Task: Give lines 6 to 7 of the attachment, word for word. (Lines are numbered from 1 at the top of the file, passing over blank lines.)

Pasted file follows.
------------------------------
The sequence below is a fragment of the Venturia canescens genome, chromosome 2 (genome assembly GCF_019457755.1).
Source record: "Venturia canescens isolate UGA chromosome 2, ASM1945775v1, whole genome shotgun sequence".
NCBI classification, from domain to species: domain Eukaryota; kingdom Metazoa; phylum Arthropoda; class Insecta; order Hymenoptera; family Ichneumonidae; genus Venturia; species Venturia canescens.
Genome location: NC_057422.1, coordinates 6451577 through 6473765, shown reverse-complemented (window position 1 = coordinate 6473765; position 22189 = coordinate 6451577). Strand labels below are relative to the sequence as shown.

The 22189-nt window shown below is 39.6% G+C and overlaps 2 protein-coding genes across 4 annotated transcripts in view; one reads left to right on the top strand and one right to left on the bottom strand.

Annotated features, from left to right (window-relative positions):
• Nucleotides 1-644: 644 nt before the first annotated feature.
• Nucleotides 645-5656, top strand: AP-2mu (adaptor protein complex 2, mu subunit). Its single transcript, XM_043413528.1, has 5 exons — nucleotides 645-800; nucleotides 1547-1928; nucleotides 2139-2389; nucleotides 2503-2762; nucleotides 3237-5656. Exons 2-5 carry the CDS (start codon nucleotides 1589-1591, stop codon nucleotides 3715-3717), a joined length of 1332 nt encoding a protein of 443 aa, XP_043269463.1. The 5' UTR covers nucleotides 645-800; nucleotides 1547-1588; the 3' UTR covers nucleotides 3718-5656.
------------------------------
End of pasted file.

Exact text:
Annotated features, from left to right (window-relative positions):
• Nucleotides 1-644: 644 nt before the first annotated feature.